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A newly updated report prepared by Ernst & Young (EY) for the Peter G. Peterson Foundation, reexamines the federal government’s long-term fiscal outlook through the “fiscal gap” measure.
The fiscal gap is an estimate of how much the government’s spending and debt obligations exceeds its revenues over a specified period of time. The fiscal gap is calculated by various government agencies — such as the Congressional Budget Office and Government Accountability Office — as a means of quantifying long-term fiscal and debt sustainability. The new report from EY confirms and reinforces these agencies’ findings that a substantial fiscal gap exists and significant changes in fiscal policy will be required to reduce it.
EY calculates the fiscal gap in a variety of ways, including different time horizons and debt levels. Under all of these scenarios, significant policy action is required to close the fiscal gap. For example, EY estimated the policy changes (in 2016 present-value dollars) needed to keep future debt no higher than its current share of GDP (75%):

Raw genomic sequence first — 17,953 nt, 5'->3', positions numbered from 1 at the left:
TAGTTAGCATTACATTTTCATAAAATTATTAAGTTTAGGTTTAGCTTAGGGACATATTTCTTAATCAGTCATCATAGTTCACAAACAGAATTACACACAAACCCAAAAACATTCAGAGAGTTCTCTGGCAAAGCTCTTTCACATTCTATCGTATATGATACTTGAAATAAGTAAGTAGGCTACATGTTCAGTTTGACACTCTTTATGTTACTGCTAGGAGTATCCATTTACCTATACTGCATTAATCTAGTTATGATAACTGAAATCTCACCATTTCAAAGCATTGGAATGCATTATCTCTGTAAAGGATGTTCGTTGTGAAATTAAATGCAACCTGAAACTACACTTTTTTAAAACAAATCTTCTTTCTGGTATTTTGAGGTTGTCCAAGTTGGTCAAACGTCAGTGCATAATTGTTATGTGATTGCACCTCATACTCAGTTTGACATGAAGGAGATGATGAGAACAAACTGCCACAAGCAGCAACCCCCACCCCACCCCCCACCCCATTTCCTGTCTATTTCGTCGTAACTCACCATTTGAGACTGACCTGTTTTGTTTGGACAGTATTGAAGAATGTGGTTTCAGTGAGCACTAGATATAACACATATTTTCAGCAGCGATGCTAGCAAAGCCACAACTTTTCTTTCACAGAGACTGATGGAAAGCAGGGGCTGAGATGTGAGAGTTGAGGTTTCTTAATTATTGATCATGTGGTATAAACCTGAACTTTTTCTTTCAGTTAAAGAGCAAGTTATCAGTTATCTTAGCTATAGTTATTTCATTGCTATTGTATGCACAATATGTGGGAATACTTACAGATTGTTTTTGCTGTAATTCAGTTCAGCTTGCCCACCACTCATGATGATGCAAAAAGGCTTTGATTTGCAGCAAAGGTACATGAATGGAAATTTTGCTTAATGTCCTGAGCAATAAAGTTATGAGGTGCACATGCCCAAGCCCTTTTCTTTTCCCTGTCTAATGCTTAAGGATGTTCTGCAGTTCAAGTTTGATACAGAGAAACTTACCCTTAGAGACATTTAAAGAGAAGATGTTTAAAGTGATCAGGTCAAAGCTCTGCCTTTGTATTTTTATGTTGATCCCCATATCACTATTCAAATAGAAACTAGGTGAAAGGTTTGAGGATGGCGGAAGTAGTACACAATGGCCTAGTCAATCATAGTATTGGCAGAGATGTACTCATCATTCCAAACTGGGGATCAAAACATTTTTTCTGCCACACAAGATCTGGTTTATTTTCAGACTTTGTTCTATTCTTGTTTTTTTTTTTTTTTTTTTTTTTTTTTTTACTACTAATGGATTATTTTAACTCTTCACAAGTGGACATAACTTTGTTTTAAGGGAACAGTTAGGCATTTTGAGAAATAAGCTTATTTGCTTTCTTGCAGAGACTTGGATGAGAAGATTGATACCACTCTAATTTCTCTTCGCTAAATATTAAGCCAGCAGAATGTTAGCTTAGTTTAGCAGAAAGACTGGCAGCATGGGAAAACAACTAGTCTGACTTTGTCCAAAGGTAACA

Bringing debt down to 39% — its historical share of GDP — would require even larger changes in U.S. fiscal policy.
Without action, EY warns that increasing deficits and the resulting debt accumulation could negatively affect the US economy in the following ways:
EDITOR'S NOTE: This post was originally published on June 26, 2016, and updated on November 2, 2016, to reflect the numbers from the updated report. You can access the original report here.
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